How to Recover and Get Your Confidence Back After Failing the NCLEX

How to Recover and Get Your Confidence Back After Failing the NCLEX

Thousands of NCLEX-RN test takers have their nursing careers put “on hold” because they didn’t pass. Failing the test and delaying your career as a registered nurse is expensive, since you miss out on a yearly salary of up to $70.00 in some states. The longer you postpone the re-take, the more it will cost you in lost income. So how do you recover and get your confidence back after failing the NCLEX?

Well, at first you are likely to feel devastated—it’s okay. Treat yourself nicely and take care of yourself, perhaps a bit of pampering at a spa, go see a good movie, or do something else that usually puts you in a better mood. It may take a day or so for it all to sink in. Then you need to find a strategy to pick yourself up, get your confidence back, and try again.

1. Confront Your Feelings

Ok, so your months and months of preparation didn’t pay off the way you wanted it to. You may feel angry, sad, or depressed, and acknowledging those feelings will actually help you move on. Mourning your lost opportunity is a step toward letting go, while denying the reality or avoiding thinking about it makes it worse. It keeps you stuck when you could be facing the situation, which you must do, in order to solve it.

Take your time to connect with your feelings, perhaps write them down, and do this in a compassionate way. Studies have shown that when subjects wrote down their feelings about breakups, they recovered more quickly, and when employees confronted their feelings about job loss, they felt more in control over their situation and had a higher rate of re-employment. This is your first step towards getting your confidence back.

2. Failing Doesn’t Make You a Failure

Understanding that failing doesn’t make you a failure is a key tool in getting your confidence back. Most successful people know that failure happens to the best of us. It’s not that you are inherently prone to failure, you just happened to fail. If you haven’t failed at something, it means you’ve never tried anything. It’s very important to fully embrace the meaning of that just because you failed doesn’t mean that you are a failure.

Successful people visualize their desired situation (passing the test) and prepare themselves mentally by asserting to themselves that they will next time. Positive assertions influence their subconscious mind and transform their behavior, as well as reshapes their attitudes and reactions. This will help you the second time around.

3. Forgive Yourself

Research suggests that the ability to forgive yourself and learn from your mistakes is the key driver of success. Practice self compassion! Successful people don’t beat themselves up after making mistakes, since being too harsh on yourself does no good—it only dents your confidence further.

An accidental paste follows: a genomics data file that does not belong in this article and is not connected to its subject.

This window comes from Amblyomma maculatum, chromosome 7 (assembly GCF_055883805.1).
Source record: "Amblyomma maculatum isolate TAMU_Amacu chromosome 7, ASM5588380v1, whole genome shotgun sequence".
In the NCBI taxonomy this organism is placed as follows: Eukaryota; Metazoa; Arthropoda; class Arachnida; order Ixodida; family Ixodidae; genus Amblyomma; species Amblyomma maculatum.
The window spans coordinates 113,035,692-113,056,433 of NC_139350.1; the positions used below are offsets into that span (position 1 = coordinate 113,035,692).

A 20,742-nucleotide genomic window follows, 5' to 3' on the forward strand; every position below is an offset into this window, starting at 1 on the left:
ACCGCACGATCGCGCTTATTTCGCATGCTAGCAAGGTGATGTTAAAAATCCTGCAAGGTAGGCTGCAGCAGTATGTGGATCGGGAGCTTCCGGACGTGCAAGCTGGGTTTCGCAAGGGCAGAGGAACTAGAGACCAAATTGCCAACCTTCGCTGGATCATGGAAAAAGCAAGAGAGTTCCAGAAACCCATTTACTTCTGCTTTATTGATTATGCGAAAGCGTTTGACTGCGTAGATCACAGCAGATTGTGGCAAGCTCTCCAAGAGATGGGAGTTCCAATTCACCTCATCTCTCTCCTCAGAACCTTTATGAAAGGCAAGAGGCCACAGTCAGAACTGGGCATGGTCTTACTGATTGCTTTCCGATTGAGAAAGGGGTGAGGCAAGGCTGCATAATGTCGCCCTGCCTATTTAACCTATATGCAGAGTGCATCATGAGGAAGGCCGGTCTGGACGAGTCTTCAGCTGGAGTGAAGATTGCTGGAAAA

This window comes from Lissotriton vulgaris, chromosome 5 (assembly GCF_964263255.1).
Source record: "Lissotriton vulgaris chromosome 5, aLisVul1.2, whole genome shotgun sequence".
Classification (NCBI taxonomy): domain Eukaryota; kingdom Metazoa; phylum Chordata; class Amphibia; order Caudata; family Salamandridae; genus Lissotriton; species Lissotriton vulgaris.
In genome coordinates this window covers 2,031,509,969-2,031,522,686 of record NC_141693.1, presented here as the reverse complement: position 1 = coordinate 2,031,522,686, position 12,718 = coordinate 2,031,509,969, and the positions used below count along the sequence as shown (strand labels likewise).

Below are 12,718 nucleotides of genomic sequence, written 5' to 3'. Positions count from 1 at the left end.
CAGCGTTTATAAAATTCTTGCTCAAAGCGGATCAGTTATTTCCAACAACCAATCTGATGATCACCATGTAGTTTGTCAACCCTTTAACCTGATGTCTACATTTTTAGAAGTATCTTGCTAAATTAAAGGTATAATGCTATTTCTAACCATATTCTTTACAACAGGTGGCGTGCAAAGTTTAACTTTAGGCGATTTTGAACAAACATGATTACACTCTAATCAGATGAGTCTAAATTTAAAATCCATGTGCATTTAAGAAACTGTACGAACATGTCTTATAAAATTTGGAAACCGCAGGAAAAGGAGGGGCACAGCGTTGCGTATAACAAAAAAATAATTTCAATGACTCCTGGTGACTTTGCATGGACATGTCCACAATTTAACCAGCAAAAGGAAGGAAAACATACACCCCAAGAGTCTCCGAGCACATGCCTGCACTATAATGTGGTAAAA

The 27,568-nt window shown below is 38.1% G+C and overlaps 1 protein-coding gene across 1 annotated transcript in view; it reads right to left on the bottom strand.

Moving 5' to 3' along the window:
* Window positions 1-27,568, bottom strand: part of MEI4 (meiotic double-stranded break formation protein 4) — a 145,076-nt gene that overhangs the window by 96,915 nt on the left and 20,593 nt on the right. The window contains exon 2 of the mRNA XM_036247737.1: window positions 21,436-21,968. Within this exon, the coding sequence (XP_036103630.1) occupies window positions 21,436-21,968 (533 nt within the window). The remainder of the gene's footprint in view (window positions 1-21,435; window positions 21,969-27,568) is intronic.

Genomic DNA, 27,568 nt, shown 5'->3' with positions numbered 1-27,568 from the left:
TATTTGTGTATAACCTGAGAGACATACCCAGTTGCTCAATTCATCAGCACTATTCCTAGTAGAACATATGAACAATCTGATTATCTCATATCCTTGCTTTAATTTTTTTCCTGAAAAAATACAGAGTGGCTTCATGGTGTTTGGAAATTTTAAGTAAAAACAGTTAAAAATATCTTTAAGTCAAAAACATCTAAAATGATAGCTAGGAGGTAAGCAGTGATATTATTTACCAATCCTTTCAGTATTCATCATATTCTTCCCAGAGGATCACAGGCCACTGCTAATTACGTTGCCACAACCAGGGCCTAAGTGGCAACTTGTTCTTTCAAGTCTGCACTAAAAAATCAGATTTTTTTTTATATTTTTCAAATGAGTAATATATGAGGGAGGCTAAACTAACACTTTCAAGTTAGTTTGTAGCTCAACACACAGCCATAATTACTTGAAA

Remember, it’s just as bad to be mean to yourself as it is to be mean to others. The moment you forgive yourself is when you give yourself permission to rise again and be all that you can be. This is the state of mind for which you need to strive.

4. Body Language

If you see a confident person standing next to someone with low self-esteem, their body language is likely to give away who’s who. The confident person is likely to stand straight in an ‘open’ body posture. Interestingly, it’s not only the confidence that impacts the person’s body position, but it may work the other way around as well. Adapting a body position of confidence also impacts self-confidence. We can change not only how we feel about ourselves, but also how others perceive us, by changing our body language.

Engage in power poses, and you’ll subsequently start thinking and feeling more confident. Also, it’s said that self-confidence once had, never fully disappears. The self-confidence that spurred you toward winning on your high school sports or academic team may take some personal digging to find again, but it’s still there under the surface. All you need are the right tools to dig.

5. Find Your Grit

Research confirms that persistence and determination are as important for success as intelligence. Keep showing up, and you’ll gain respect from others and feel better about yourself! Ruminating about your problems, on the other hand, makes things worse and takes away your motivation for constructive action. Be dedicated and persistent in following your goal. Once you’ve confronted your feelings, forgiven yourself and found your confidence again, you need to get back on track to pursue your goal.

6. Analyze Your Failure

Figuring out where you went wrong in the test, can help you avoid similar mistakes next time. Work especially on the areas where you performed the weakest in the test. Make a proper study plan and stick to it. And most of all, remember that a dream delayed does not mean a dream denied. Prepare yourself to pass the test the second time around!

Crush the NCLEX is an online resource dedicated to helping professionals pass the NCLEX Exam on their first try. They provide reviews of nclex review courses and provide unmatched study strategies to fast track each student’s success. Learn more at

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